The Court of Appeals in Commercial Matters decided that -according to the circumstances of the case- there was no doubt that an email was a reliable means of communication.
Recently, Division C of the Court of Appeals in Commercial Matters decided that the termination of a consulting agreement notified by email was valid in the terms agreed by the parties (Court of Appeals in Commercial matters, Division C, “E-Corp S.A. v. Adecco Argentina S.A.”, Case No 27761/2011, September 3, 2015).
The facts of the case are the following. On September 25, 2007, E-Corp S.A. (Ecorp) and Adecco Argentina S.A. (Adecco) entered into a consulting agreement whose term was set to one year and which provided for automatic renewals of one year each. Moreover, the parties reserved their rights to terminate the agreement at any time after the first year, without the need to invoke any cause, with an express advance notification of 45 days prior to the termination taking place. Furthermore, the parties agree that any notification would be valid if sent by registered letter or any other reliable means.
On that basis, on November 23, 2009, Adecco sent Ecorp an email notifying them that with effect as from December 31, 2009, they decided to terminate the consulting agreement. Without denying the authenticity of the email communication, Ecorp argued that an email was not to be considered as a reliable means of notification on the basis of what the parties had agreed. That is to say, Ecorp argued that an email communication was not in line with what the parties considered a reliable communication.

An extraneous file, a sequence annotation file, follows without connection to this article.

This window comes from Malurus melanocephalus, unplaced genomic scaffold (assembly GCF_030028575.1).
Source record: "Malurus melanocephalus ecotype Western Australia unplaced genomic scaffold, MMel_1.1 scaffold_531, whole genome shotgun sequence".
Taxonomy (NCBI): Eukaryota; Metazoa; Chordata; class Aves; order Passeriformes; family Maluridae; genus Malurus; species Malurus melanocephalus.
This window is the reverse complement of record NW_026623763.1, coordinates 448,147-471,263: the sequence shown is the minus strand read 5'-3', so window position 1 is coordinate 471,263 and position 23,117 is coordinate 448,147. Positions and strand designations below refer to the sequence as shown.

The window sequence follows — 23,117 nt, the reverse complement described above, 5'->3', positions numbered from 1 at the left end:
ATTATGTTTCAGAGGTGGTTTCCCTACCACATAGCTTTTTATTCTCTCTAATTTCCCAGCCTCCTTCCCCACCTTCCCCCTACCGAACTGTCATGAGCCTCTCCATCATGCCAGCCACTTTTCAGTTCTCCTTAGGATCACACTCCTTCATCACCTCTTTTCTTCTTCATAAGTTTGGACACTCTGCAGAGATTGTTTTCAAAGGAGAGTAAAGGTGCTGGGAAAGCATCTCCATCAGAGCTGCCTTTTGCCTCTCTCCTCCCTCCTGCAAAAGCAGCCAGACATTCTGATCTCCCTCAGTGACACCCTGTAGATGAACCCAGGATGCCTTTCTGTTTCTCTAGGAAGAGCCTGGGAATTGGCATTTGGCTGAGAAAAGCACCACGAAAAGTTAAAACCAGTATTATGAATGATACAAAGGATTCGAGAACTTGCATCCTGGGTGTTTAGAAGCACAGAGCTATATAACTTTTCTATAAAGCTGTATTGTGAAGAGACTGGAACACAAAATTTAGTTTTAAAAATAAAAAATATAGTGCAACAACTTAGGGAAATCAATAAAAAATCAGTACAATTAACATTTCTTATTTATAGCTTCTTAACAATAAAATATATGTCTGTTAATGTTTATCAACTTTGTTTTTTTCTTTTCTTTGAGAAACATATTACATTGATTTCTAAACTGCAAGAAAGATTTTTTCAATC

The Court of Appeals partially confirmed the decision issued by the first instance court and concluded that under the circumstances of the case there was no doubt that the email sent by Adecco was a reliable means of communication.
In so deciding, the Court of Appeals considered the following: (i) that the plaintiff acknowledged the authenticity of the email sent by Adecco; (ii) that section 6 of the Digital Signature Law No. 25,506 provides that a digital document satisfies the written requirement; (iii) that the parties regularly used emails as their method of communication (which they were actually using to explore the possibility of renegotiating the terms of the agreement); and (iv) that Ecorp reliably got notice of Adecco’s intention to terminate the consulting agreement.
This Court decision shows that in the circumstances of the case, contract termination can be validly triggered by email notification instead of any more formal means.